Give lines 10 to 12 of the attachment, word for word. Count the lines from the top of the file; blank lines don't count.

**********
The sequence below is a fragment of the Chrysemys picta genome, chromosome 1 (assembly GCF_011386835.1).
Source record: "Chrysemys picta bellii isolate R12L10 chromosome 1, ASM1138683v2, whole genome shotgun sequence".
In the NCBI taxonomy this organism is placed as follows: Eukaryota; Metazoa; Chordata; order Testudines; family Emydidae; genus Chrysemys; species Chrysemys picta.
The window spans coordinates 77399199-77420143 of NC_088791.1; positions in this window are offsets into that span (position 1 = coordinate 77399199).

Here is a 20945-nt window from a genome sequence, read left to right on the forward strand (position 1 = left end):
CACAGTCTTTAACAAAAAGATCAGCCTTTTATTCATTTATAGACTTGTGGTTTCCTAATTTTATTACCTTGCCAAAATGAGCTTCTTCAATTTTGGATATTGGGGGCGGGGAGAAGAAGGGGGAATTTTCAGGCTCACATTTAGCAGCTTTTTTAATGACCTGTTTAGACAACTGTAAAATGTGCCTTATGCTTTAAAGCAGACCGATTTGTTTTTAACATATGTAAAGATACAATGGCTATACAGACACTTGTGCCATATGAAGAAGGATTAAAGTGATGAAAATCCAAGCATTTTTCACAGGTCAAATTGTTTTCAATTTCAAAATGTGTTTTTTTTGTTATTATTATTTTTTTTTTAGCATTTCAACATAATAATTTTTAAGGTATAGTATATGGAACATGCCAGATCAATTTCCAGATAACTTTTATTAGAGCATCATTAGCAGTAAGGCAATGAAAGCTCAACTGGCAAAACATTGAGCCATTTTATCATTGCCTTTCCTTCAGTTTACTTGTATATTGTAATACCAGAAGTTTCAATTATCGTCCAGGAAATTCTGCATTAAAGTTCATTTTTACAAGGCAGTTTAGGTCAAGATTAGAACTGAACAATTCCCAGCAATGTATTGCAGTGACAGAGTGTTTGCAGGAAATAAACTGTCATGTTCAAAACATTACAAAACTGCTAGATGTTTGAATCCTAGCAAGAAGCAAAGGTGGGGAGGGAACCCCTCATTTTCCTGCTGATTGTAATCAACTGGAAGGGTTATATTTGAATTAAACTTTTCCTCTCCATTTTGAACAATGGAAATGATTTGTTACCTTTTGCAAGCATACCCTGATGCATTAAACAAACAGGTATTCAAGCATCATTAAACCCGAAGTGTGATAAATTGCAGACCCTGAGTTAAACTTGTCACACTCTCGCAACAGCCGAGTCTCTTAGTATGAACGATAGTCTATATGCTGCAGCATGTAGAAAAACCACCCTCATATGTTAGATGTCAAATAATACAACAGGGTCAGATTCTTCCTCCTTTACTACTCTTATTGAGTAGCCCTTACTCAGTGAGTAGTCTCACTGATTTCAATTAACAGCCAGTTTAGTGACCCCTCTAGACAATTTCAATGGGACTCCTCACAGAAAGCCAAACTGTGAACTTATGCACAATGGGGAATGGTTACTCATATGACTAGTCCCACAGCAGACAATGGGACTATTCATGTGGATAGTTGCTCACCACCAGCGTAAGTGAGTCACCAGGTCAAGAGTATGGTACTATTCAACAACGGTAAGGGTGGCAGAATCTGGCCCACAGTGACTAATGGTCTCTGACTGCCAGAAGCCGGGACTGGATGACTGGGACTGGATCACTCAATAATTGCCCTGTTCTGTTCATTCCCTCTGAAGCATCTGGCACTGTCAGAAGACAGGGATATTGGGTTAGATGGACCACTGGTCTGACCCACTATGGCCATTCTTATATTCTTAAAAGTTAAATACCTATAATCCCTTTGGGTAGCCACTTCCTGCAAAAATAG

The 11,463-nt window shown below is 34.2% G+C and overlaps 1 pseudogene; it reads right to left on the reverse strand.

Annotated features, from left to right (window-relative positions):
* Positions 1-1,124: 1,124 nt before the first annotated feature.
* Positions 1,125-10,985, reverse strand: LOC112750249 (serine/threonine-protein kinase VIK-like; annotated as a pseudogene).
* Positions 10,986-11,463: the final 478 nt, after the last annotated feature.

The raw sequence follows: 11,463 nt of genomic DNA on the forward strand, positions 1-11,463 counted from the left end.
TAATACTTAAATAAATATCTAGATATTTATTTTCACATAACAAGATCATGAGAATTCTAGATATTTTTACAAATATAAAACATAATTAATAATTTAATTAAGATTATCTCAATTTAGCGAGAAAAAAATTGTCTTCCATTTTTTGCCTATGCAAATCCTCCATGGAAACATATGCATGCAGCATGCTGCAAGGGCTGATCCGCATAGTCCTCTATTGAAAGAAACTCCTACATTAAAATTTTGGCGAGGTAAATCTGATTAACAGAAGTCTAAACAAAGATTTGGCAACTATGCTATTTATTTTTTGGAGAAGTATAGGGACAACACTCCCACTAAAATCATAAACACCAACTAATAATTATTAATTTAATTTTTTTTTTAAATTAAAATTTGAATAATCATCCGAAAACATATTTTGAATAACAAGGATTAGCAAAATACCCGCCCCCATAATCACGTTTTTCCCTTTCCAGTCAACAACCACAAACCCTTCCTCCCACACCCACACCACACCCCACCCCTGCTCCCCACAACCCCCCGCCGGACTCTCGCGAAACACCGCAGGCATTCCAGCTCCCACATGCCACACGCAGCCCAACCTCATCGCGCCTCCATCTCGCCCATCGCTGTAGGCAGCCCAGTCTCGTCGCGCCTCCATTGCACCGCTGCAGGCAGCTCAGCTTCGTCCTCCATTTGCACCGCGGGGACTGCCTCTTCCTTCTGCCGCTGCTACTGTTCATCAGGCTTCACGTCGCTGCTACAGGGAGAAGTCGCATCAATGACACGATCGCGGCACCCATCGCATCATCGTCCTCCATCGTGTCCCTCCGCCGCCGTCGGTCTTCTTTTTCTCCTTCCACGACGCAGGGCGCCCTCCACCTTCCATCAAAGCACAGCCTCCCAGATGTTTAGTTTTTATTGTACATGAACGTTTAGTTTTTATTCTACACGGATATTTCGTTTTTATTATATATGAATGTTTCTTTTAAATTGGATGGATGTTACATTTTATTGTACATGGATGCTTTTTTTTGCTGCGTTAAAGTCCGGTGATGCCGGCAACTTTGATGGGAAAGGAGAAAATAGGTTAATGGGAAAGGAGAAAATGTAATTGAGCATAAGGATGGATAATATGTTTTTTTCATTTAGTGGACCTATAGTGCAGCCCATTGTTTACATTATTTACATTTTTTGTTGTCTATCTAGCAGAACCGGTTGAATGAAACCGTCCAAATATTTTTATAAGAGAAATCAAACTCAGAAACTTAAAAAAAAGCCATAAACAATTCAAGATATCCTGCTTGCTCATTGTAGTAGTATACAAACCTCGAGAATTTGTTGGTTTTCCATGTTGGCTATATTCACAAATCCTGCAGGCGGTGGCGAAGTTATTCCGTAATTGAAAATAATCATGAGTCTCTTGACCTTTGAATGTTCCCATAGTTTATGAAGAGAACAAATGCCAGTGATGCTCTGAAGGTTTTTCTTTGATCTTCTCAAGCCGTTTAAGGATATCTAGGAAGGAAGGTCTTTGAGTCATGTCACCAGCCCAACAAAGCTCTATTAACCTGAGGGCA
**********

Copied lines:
* Positions 1,125-10,985, reverse strand: LOC112750249 (serine/threonine-protein kinase VIK-like; annotated as a pseudogene).
* Positions 10,986-11,463: the final 478 nt, after the last annotated feature.

The raw sequence follows: 11,463 nt of genomic DNA on the forward strand, positions 1-11,463 counted from the left end.